Editor's note: The following is part of a series of articles looking back at the Lab's response immediately following the Sept. 11 attacks and our contributions since that day 20 years ago.
Less than a month after 9/11, 14 Lawrence Livermore National Laboratory (LLNL) employees received calls at their homes at 1 a.m. on a Saturday morning (Oct. 6, 2001) and were asked to report to the Lab within three hours, without being told where they were going or when they would return.
Their mission, in tandem with colleagues from Los Alamos, was to place air sampling equipment in Washington, D.C. and to establish a sample processing laboratory. Since the spring of 2000, a team of biologists, computer scientists and engineers from both national laboratories had been developing a detection system that could alert authorities of bioterrorist attacks to protect American cities.
Known then as the Biological Aerosol Sentry and Information System, the BASIS detection system was developed at the behest of the Department of Energy (DOE), which wanted to field the system at the 2002 Salt Lake City Winter Olympics and have it ready a year early for a full-scale test.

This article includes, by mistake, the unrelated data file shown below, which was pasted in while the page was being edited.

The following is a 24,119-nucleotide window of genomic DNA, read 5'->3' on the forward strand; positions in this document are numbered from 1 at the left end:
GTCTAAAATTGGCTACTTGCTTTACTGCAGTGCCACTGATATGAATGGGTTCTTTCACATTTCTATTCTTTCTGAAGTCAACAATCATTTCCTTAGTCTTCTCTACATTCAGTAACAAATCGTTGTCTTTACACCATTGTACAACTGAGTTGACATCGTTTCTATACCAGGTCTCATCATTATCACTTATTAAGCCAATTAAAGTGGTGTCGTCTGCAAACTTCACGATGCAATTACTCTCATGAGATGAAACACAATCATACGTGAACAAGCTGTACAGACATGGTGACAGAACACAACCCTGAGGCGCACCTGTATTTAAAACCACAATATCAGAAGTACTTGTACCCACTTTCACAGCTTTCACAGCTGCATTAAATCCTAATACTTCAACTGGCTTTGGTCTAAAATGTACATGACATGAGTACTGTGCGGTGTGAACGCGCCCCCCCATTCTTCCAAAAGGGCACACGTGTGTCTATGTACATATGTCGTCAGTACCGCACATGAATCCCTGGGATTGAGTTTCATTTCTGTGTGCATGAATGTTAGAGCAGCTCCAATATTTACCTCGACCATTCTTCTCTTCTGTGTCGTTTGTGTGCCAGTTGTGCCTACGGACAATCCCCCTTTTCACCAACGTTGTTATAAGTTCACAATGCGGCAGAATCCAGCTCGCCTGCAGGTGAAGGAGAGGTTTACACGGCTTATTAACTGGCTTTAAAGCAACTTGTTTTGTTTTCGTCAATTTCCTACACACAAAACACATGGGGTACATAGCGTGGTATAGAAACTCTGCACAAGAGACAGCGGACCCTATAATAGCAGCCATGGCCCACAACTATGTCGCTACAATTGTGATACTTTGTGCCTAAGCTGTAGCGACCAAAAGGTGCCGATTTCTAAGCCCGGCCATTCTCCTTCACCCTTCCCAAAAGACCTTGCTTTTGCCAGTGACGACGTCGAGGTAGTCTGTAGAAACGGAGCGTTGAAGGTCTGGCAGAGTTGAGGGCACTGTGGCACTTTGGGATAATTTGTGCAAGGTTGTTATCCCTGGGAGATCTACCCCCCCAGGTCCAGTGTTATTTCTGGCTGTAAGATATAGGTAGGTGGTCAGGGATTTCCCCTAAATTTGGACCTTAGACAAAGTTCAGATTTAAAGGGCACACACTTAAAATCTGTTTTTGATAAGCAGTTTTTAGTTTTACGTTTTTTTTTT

The early readiness of BASIS in March 2001 turned out to be an asset for the nation later that year, following the 9/11 terrorist attacks and anthrax mailings, when the 1 a.m. call came and a detection system was needed to protect Washington, D.C. Now, more than two decades later, much of that system is still in place today and still operational.
Two decades of operation
Their instruments went into operation two days later, on Oct. 8, 2001. Since then, biodetection systems developed by Livermore and Los Alamos have continued to serve as a warning system against any biological attacks without interruption for nearly 20 years.
Though the system has undergone some major changes and is now called BioWatch, the biodetection technology operates today in more than 30 American cities under the Department of Homeland Security’s (DHS) Countering Weapons of Mass Destruction Office